They’re also expensive to run. In addition to all the work needed to bring it back to serviceable condition, once the big day arrives, you need a crew for the rotary and a crew for each of the two pushing locomotives, plus support staff. As photo spots would be mostly along the roadside, further costs were incurred to shut down lanes, run buses, and do traffic control for the participants. That adds up to a lot of people needing to drop a lot of cash in order to just break even.
The railroad folks pulled off the miracle of keeping this zoo organized during the two days of operations. It actually worked out far better than I anticipated. Charter participants were loaded on charter buses, and driven to photo spots. Lanes were closed by flaggers working with the New Mexico State Police or Colorado State Patrol (depending which side of the border we were on) and the lines were set up right on the side of Highway 17. Once the line was set, the rotary would come ahead, giving us our run-by. Basically it turned into a rolling construction zone and, for the most part, it worked.
Day 1 – Cumbres to Cresco (Feb 29, 2020)
The first day was about as nice as you could ask for – beautiful blue skies and not that cold once the sun came up. Breakfast was provided by Fina’s over in the hall at St. Patrick’s Church, and then by 8:15 we’d be over at the depot for the daily safety briefing and load up on the buses. The plan was to work as far up the line as hours and snow would permit. Afterwards, we’d all come back and have dinner, and then they’d spot the rotary under the coaling tower for a night shot.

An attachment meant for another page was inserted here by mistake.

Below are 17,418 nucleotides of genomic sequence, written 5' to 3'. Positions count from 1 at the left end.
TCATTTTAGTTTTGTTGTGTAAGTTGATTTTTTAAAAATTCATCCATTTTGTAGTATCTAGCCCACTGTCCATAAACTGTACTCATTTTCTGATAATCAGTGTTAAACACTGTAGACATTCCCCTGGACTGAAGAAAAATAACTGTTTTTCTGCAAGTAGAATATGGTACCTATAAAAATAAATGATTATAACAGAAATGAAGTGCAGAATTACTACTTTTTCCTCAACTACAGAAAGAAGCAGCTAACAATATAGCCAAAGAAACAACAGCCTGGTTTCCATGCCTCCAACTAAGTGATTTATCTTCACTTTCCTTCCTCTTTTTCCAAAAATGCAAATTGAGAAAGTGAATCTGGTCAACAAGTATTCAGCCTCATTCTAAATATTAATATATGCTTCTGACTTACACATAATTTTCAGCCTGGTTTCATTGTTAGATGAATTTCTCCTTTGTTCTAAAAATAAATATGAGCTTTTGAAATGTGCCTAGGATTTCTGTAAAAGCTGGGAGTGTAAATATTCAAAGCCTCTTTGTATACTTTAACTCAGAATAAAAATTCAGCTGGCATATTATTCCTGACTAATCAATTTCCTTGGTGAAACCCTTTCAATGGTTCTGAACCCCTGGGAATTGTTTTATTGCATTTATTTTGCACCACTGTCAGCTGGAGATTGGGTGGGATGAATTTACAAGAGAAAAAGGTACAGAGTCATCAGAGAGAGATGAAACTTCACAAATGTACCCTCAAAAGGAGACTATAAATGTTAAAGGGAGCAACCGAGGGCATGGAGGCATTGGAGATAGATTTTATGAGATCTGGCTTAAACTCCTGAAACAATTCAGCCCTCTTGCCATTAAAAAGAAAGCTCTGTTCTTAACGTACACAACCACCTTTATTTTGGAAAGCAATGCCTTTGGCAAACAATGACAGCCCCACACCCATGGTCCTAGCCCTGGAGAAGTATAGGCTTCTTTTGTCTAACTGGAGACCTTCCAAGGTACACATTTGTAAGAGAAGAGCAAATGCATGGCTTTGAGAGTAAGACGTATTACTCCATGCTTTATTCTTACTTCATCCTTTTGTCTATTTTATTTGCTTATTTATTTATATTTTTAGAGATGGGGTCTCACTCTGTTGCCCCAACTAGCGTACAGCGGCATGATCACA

This year’s snow plowing train would consist of OY up front, followed by water car D&RGW 0472 to supply it, then K-36 487 and 484, followed up by cook car 053, outfit car 04258, and caboose 0306.
Day 2 – Cresco to Cumbres Summit (Mar 1, 2020)
Sunday was much the same drill as Saturday – breakfast at the church, be in the yard by 8:15 – but the weather wasn’t nearly as nice. The day had dawned cloudy and overcast, and it kept trying to snow. Actually that worked to our advantage in a number of ways, however. Many of the day’s potential shots didn’t work with hard morning light, and having a bit more event environment in which to shoot would help soften the shadows.